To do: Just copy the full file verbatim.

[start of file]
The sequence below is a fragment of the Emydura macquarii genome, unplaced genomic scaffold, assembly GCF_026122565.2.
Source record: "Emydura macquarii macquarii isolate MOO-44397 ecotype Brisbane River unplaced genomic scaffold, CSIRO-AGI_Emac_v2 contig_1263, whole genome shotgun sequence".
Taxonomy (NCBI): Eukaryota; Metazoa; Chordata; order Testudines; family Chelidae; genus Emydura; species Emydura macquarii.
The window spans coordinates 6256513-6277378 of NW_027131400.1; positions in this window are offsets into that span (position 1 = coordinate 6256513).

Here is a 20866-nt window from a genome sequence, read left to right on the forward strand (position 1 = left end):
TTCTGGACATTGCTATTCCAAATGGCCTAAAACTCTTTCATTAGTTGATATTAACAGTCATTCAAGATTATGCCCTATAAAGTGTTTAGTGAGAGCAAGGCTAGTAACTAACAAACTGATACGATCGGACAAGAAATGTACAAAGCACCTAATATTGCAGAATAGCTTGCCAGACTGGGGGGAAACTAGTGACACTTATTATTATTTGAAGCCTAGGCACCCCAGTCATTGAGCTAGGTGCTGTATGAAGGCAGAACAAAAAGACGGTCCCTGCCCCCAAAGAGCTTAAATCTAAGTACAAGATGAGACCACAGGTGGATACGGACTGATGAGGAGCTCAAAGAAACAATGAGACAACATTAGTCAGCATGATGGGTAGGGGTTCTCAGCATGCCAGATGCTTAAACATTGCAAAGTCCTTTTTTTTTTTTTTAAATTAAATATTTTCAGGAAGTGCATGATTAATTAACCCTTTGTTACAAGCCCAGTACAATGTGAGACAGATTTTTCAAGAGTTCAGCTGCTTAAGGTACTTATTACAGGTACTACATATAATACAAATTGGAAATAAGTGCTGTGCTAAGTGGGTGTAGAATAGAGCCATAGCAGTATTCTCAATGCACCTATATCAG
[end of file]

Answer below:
The sequence below is a fragment of the Emydura macquarii genome, unplaced genomic scaffold, assembly GCF_026122565.2.
Source record: "Emydura macquarii macquarii isolate MOO-44397 ecotype Brisbane River unplaced genomic scaffold, CSIRO-AGI_Emac_v2 contig_1263, whole genome shotgun sequence".
Taxonomy (NCBI): Eukaryota; Metazoa; Chordata; order Testudines; family Chelidae; genus Emydura; species Emydura macquarii.
The window spans coordinates 6256513-6277378 of NW_027131400.1; positions in this window are offsets into that span (position 1 = coordinate 6256513).

Here is a 20866-nt window from a genome sequence, read left to right on the forward strand (position 1 = left end):
TTCTGGACATTGCTATTCCAAATGGCCTAAAACTCTTTCATTAGTTGATATTAACAGTCATTCAAGATTATGCCCTATAAAGTGTTTAGTGAGAGCAAGGCTAGTAACTAACAAACTGATACGATCGGACAAGAAATGTACAAAGCACCTAATATTGCAGAATAGCTTGCCAGACTGGGGGGAAACTAGTGACACTTATTATTATTTGAAGCCTAGGCACCCCAGTCATTGAGCTAGGTGCTGTATGAAGGCAGAACAAAAAGACGGTCCCTGCCCCCAAAGAGCTTAAATCTAAGTACAAGATGAGACCACAGGTGGATACGGACTGATGAGGAGCTCAAAGAAACAATGAGACAACATTAGTCAGCATGATGGGTAGGGGTTCTCAGCATGCCAGATGCTTAAACATTGCAAAGTCCTTTTTTTTTTTTTTAAATTAAATATTTTCAGGAAGTGCATGATTAATTAACCCTTTGTTACAAGCCCAGTACAATGTGAGACAGATTTTTCAAGAGTTCAGCTGCTTAAGGTACTTATTACAGGTACTACATATAATACAAATTGGAAATAAGTGCTGTGCTAAGTGGGTGTAGAATAGAGCCATAGCAGTATTCTCAATGCACCTATATCAG